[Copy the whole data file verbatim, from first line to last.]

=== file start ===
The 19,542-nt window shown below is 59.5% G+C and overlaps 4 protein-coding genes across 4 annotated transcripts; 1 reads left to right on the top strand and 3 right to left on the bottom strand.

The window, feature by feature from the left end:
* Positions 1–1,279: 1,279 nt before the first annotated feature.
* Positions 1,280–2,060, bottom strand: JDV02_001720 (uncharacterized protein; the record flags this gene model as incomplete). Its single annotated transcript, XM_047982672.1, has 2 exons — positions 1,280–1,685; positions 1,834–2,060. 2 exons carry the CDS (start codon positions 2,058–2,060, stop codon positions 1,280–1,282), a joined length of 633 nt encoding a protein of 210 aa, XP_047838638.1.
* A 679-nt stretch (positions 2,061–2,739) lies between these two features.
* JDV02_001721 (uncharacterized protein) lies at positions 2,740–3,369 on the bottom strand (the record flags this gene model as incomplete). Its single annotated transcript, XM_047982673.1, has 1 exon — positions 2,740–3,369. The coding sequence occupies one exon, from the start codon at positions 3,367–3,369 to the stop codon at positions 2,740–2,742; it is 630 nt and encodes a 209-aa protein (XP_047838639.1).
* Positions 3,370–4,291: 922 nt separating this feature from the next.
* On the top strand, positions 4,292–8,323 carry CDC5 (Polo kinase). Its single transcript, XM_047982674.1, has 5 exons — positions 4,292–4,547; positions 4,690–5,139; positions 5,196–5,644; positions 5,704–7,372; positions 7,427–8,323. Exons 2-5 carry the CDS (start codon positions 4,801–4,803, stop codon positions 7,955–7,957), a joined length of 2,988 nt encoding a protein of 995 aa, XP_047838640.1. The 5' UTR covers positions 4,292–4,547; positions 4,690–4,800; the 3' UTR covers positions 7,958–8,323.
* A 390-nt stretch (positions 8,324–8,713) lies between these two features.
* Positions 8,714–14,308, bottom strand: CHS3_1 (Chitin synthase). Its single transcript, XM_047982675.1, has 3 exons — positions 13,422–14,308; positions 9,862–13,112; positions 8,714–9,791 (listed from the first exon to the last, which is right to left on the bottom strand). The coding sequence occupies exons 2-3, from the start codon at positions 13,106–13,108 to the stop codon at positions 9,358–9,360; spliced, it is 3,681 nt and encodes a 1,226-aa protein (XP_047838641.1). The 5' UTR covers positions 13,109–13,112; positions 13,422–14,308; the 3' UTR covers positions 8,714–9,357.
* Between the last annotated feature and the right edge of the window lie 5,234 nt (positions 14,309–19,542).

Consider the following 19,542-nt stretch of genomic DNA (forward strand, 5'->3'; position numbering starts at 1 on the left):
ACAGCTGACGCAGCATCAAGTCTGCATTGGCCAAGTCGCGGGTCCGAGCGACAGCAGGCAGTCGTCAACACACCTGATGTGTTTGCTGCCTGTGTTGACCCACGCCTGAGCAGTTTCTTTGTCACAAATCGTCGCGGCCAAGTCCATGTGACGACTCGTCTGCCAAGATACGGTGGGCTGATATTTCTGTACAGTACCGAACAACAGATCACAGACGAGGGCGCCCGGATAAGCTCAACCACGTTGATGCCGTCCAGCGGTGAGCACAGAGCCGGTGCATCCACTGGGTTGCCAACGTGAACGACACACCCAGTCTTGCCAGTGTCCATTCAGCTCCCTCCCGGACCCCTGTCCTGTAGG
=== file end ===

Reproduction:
The 19,542-nt window shown below is 59.5% G+C and overlaps 4 protein-coding genes across 4 annotated transcripts; 1 reads left to right on the top strand and 3 right to left on the bottom strand.

The window, feature by feature from the left end:
* Positions 1–1,279: 1,279 nt before the first annotated feature.
* Positions 1,280–2,060, bottom strand: JDV02_001720 (uncharacterized protein; the record flags this gene model as incomplete). Its single annotated transcript, XM_047982672.1, has 2 exons — positions 1,280–1,685; positions 1,834–2,060. 2 exons carry the CDS (start codon positions 2,058–2,060, stop codon positions 1,280–1,282), a joined length of 633 nt encoding a protein of 210 aa, XP_047838638.1.
* A 679-nt stretch (positions 2,061–2,739) lies between these two features.
* JDV02_001721 (uncharacterized protein) lies at positions 2,740–3,369 on the bottom strand (the record flags this gene model as incomplete). Its single annotated transcript, XM_047982673.1, has 1 exon — positions 2,740–3,369. The coding sequence occupies one exon, from the start codon at positions 3,367–3,369 to the stop codon at positions 2,740–2,742; it is 630 nt and encodes a 209-aa protein (XP_047838639.1).
* Positions 3,370–4,291: 922 nt separating this feature from the next.
* On the top strand, positions 4,292–8,323 carry CDC5 (Polo kinase). Its single transcript, XM_047982674.1, has 5 exons — positions 4,292–4,547; positions 4,690–5,139; positions 5,196–5,644; positions 5,704–7,372; positions 7,427–8,323. Exons 2-5 carry the CDS (start codon positions 4,801–4,803, stop codon positions 7,955–7,957), a joined length of 2,988 nt encoding a protein of 995 aa, XP_047838640.1. The 5' UTR covers positions 4,292–4,547; positions 4,690–4,800; the 3' UTR covers positions 7,958–8,323.
* A 390-nt stretch (positions 8,324–8,713) lies between these two features.
* Positions 8,714–14,308, bottom strand: CHS3_1 (Chitin synthase). Its single transcript, XM_047982675.1, has 3 exons — positions 13,422–14,308; positions 9,862–13,112; positions 8,714–9,791 (listed from the first exon to the last, which is right to left on the bottom strand). The coding sequence occupies exons 2-3, from the start codon at positions 13,106–13,108 to the stop codon at positions 9,358–9,360; spliced, it is 3,681 nt and encodes a 1,226-aa protein (XP_047838641.1). The 5' UTR covers positions 13,109–13,112; positions 13,422–14,308; the 3' UTR covers positions 8,714–9,357.
* Between the last annotated feature and the right edge of the window lie 5,234 nt (positions 14,309–19,542).

Consider the following 19,542-nt stretch of genomic DNA (forward strand, 5'->3'; position numbering starts at 1 on the left):
ACAGCTGACGCAGCATCAAGTCTGCATTGGCCAAGTCGCGGGTCCGAGCGACAGCAGGCAGTCGTCAACACACCTGATGTGTTTGCTGCCTGTGTTGACCCACGCCTGAGCAGTTTCTTTGTCACAAATCGTCGCGGCCAAGTCCATGTGACGACTCGTCTGCCAAGATACGGTGGGCTGATATTTCTGTACAGTACCGAACAACAGATCACAGACGAGGGCGCCCGGATAAGCTCAACCACGTTGATGCCGTCCAGCGGTGAGCACAGAGCCGGTGCATCCACTGGGTTGCCAACGTGAACGACACACCCAGTCTTGCCAGTGTCCATTCAGCTCCCTCCCGGACCCCTGTCCTGTAGG